Many will argue that the sovereignty of Ukraine was violated by the supporters of the uprising and the US’s likely influence in the matter led to Russia’s annexation of Crimea and the uprising within the Donbass region of Donetsk and Luhansk. Russia and China have equally been concerned about Washington’s hidden hands in the Hong Kong protest of 2019, Middle East and North Africa springs, anti-government protests in Belarus and even the Kazakhstan unrest of 2022. 

Despite acknowledging that it is ‘very open’ to Moscow’s concerns, NATO recently rejected the demand that Ukraine will never be a member, stating that the country has the legal right to do so. But I believe there is need to address Russia’s demands without violating laws. Some have argued that the Bucharest Summit Declaration of 2008 should be partially withdrawn, especially Section 23 that states that Ukraine ‘will become’ a member of NATO.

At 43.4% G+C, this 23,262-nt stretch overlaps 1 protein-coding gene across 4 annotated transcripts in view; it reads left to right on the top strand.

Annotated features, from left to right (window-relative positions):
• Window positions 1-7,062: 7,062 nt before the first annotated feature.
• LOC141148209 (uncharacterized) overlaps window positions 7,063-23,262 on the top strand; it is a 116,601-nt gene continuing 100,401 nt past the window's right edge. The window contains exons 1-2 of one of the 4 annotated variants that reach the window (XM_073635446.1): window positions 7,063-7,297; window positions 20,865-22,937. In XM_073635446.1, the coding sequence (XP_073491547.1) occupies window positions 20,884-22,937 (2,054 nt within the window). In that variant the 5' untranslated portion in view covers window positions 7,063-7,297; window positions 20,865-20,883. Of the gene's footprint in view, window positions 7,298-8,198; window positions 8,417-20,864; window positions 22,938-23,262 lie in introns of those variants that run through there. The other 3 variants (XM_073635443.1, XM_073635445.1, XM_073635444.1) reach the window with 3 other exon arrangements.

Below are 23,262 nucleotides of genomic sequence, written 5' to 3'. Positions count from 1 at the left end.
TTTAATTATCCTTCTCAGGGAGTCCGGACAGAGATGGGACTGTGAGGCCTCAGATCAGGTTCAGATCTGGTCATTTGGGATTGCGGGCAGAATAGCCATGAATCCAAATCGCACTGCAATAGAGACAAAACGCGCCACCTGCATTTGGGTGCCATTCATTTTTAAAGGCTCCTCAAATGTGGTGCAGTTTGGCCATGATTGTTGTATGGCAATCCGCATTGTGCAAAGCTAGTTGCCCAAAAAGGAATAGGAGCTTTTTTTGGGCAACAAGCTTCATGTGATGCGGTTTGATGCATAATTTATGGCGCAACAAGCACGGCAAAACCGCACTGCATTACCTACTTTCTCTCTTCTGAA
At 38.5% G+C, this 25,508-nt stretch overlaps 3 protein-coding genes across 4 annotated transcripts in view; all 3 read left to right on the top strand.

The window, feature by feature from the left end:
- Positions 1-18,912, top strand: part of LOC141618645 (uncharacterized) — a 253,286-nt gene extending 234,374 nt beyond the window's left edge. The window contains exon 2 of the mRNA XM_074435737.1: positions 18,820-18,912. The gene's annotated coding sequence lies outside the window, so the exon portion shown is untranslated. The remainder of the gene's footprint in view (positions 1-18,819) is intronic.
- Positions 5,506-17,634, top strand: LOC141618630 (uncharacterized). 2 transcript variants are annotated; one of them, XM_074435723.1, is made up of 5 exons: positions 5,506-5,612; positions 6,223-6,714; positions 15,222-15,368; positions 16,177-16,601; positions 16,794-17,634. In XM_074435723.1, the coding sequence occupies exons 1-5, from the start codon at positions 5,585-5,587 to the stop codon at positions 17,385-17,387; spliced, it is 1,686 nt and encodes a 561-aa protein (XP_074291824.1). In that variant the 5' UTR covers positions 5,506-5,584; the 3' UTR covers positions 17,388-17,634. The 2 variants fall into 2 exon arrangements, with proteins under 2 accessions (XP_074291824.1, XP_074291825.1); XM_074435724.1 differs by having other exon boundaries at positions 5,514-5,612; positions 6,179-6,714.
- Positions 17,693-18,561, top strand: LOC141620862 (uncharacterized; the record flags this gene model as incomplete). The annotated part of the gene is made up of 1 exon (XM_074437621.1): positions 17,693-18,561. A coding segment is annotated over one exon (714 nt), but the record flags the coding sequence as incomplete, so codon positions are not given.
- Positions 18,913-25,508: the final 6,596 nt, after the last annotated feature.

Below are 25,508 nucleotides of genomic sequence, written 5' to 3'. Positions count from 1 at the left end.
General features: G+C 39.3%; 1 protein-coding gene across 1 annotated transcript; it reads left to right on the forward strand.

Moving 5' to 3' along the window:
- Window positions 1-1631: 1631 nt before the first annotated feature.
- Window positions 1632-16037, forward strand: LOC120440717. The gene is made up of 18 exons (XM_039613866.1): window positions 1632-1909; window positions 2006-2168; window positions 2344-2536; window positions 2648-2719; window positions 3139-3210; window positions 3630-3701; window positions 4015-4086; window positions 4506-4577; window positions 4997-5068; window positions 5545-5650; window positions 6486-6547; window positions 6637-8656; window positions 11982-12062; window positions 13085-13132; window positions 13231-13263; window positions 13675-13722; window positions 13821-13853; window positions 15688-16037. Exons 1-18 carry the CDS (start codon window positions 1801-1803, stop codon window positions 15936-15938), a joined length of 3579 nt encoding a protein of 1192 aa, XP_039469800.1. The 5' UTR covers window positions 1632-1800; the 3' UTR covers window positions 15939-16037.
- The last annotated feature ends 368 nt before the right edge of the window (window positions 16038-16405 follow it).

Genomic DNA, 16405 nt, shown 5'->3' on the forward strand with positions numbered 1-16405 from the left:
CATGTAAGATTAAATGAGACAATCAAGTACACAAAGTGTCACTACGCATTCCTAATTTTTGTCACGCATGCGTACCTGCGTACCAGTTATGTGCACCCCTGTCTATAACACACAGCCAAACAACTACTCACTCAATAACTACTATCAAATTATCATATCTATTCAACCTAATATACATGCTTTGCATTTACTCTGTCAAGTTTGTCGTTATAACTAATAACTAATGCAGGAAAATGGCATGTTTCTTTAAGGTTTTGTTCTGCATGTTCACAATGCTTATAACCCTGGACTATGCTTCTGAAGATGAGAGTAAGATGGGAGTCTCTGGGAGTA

At the moment, Ukraine is an ‘aspirant country’ and has not yet received a Membership Action Plan to join NATO, but it has failed to show progress on identified criteria like curbing corruption and resolving conflicts with neighbours. It is for this reason that opponents believe Ukraine’s status should be withdrawn. In fact, even some NATO interests, including Croatia’s president and a senior German military official, have spoken against Ukraine’s membership.

The world cannot afford a nuclear war; neither will Europe be able to cope with a refugee crisis that might result from this potential catastrophe. The world is totally divided on the basis of views and beliefs, but confrontation and provocation should not be allowed. A peaceful, neutral Ukraine is the best hope for Europe and the world.